Rubbish (Part One)
Tonight is a night of urban angst, from the dark, scary, litter strewn streets just outside your front door to the impending world ending global catastrophes of comets, earthquakes and tsunamis. In the Rokeby Gallery Michael Samuels’
fantastical small sculptures is ratcheting up the quiet tension and fear you may be harbouring in the dark recesses of your mind. Samuels’ sculptures look like tiny architectural models created for a Bond villain or dark streetscapes left behind by the little people
Suspended from or atop small pieces of wooden tables and stools sit the tiny sculptures, on recognisable human environmental detritus of discarded furniture are smaller environments for what appears to be minituarised versions of ourselves.
These versions have departed the scenes and left a variety of street furniture and architectural objects behind them. Strung between two stools raised up on large impromptu stilts is a long precarious rope bridge over what would be an instant death drop, another scene shows a turquoise blue sea with a devils island decorated with large skulls sat in the middle of a calm, quiet and beautiful sea, a further seascape is interrupted by what appears to be large hole created by a world threatening comet hit.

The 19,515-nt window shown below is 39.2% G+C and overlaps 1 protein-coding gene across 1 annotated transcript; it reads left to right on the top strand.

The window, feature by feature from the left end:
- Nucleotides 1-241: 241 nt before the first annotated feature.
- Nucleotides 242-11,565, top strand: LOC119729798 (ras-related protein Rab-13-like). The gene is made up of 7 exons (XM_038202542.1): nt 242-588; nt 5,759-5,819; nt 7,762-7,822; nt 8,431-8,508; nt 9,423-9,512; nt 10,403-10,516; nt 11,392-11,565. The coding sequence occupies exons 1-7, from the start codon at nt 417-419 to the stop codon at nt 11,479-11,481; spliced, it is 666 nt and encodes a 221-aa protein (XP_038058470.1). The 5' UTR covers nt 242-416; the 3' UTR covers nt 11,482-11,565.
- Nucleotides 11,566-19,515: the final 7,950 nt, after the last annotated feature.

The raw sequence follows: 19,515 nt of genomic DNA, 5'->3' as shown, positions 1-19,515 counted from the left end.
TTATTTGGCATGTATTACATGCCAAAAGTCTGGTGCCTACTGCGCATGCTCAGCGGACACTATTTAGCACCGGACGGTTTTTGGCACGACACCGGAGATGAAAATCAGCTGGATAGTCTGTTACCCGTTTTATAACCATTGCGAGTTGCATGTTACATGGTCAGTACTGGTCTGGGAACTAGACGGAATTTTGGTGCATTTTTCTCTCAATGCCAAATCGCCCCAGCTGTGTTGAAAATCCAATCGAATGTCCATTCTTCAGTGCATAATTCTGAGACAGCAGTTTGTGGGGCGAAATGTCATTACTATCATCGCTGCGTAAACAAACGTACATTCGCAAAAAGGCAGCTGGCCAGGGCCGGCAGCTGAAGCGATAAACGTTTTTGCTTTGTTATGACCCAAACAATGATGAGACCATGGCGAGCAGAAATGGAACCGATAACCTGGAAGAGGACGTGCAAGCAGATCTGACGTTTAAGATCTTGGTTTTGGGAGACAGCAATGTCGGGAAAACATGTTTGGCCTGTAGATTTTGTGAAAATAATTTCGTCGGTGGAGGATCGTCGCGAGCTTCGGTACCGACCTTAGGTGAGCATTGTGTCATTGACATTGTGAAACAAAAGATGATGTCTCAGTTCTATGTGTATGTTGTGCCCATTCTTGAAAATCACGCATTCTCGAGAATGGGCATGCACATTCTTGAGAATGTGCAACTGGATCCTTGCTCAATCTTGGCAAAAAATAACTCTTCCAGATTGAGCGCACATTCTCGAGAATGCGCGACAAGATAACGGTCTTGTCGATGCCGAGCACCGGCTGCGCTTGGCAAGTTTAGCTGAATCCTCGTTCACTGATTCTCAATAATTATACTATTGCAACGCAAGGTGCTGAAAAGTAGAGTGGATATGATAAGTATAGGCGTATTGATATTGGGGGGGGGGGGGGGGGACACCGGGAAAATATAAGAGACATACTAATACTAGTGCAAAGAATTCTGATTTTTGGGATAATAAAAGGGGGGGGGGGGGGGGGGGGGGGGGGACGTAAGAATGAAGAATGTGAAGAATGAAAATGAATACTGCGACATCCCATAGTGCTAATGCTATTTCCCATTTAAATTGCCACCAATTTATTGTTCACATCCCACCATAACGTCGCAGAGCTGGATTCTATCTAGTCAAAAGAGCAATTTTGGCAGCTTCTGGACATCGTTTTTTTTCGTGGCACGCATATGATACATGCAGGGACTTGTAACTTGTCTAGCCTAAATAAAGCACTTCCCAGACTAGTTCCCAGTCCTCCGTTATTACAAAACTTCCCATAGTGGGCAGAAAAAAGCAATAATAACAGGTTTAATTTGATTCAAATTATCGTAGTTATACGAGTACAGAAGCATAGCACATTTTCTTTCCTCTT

In more domestic scenes is a street with a rubbish filled skip in another a discarded, overflowing, shopping trolley barely lit by a single street light, it seems to have been left in a hurry, the scene departed and just the trolley left as evidence that anyone was there. Most of the domestic environments on modified coffee tables give this appearance. One such environment is once again uninhabited but the sinister threat is more explicit with a police board appealing for witnesses.
In the parallel world of our tiny alter egos the sinister and threatening becomes more obvious than our own, for the tiny other me and you in Samuels’ imaginings the darkness and fear is a constant, inescapable part of the world he has constructed. In the downstairs gallery even a point of respite will not really afford true relief from the mini nightmare world, a long boardwalk would give us a view out to the sea and some chance for quiet reflection but somehow this piece of coastal architecture is unsettling. It is a little too dark and devoid of any people, its prodigious span is too much to contemplate, escape from this scene would be a huge feat. Rubbish (Part Two)
I am entering the Hauser & Wirth Coppermill
building for Christophe Buchel